Playing IoT on Azure

As a professional who has worked for the past years on ERP projects, dive into IoT, machine learning and big data is a mix of challenge and excitement. There are many possibilities to create seamless solutions for common business problems but sometimes is quite overwhelming understand the available tools, what they can offer and how much time or skills we’d need to learn and use them.

In this post I’ll describe briefly my own experiments using Microsoft Azure tools and a physical IoT device to generate data and get an idea of how far and how easy we can go without deep knowledge on data science/analytics.

The project

Our goals in this lab are:

  1. Read the temperature & humidity sensor from an IoT device;
  2. Create a trigger to send alert emails if the temperature reaches a pre-defined threshold;
  3. Calculate the chance of precipitation using machine learning;
    Store the output data on a storage container for reference;
  4. Make the data available to external apps (e.g. web apps, PowerBI);

There are many ways to design your IoT solutions, including services not covered in this project – like Event Hubs and Azure Functions. The diagram below shows the services and external apps used in this experiment and how they connect to each other.



In other words, I’ll guide you through the steps to transform this:


Into this:


The step-by-step instructions are already provided by Microsoft and will be referenced where applicable. For the sake of simplicity, I’ll just describe the overall steps and include some personal notes.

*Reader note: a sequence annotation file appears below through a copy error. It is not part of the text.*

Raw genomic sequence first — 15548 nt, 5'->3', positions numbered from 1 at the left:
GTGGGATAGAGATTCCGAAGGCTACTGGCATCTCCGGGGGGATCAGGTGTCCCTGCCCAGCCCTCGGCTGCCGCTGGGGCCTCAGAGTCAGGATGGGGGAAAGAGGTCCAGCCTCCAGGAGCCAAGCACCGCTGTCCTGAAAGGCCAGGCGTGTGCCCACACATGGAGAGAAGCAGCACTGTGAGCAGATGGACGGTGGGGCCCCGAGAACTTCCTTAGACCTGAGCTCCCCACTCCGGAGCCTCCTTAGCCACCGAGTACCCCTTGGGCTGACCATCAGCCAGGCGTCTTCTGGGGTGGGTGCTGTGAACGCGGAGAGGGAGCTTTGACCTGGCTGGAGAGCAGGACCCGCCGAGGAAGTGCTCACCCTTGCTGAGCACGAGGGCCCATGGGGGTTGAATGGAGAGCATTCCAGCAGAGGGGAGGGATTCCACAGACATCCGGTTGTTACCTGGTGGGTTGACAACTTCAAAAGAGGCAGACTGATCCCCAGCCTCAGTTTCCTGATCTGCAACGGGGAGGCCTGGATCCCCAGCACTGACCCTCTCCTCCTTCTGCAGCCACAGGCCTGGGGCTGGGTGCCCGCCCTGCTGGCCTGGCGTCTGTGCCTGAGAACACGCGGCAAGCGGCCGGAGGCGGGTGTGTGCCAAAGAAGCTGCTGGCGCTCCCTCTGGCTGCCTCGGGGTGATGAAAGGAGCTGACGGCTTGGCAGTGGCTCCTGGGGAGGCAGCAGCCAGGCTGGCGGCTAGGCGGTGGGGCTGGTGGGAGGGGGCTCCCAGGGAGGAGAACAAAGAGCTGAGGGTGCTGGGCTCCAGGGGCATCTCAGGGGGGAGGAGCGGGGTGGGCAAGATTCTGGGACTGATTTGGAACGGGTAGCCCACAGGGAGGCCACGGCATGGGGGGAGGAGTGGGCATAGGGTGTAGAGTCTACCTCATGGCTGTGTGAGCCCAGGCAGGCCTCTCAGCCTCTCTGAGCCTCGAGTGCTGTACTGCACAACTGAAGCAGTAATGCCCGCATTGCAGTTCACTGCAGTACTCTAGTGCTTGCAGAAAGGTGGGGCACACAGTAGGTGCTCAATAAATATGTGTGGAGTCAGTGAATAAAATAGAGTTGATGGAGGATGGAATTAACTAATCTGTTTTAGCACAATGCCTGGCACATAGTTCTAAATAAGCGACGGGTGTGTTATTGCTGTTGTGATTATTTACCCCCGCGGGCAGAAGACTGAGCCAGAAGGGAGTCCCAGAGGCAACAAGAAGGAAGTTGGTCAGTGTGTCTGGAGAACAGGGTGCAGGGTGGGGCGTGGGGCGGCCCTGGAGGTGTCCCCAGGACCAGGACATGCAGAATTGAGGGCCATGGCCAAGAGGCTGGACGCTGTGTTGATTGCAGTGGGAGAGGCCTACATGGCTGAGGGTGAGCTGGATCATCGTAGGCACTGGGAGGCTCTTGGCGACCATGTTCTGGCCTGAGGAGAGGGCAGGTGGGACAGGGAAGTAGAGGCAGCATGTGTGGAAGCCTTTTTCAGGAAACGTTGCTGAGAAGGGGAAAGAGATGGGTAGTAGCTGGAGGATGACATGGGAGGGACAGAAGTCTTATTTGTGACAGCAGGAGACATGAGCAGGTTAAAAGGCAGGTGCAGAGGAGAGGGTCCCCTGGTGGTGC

The device used for this experiment was an MxChip IoT DevKit. It contains many sensors (temperature, humidity, pressure, magnetometer, accelerometer), plus microphone, headphone, IR, led lights and even a small OLED 128×64 display. You can buy one here.

Several other devices can also be used for this purpose. RaspberryPi is one of the most common and simplest to setup. If you have one (v2 or v3), just follow these steps to have it up and running in a couple of minutes. The hardware sensors are not required as the code sample supports simulated sensor data. You can also use an online RaspberryPi simulator if you don’t have the hardware. Or you can just write your own emulated device using C#, Java, Python or Node.js.

If you rather use a physical IoT device, there are a couple of certified starter kits available.

A computer running Windows 10 or MacOS 10.10+ and an active Azure subscription (free 30-day trial account available) are required to run these samples. A PowerBI account is required if you want to create real-time dashboards (a free trial is also available).

The 4 steps are covered by the following topics:

Part 1: Connecting your device to IoT Hub and viewing real-time data
Part 2: Creating an alert using Service Bus and Logic Apps
Part 3: Using Machine Learning to calculate chance of precipitation and saving the output
Part 4: Using PowerBI for real-time data analysis

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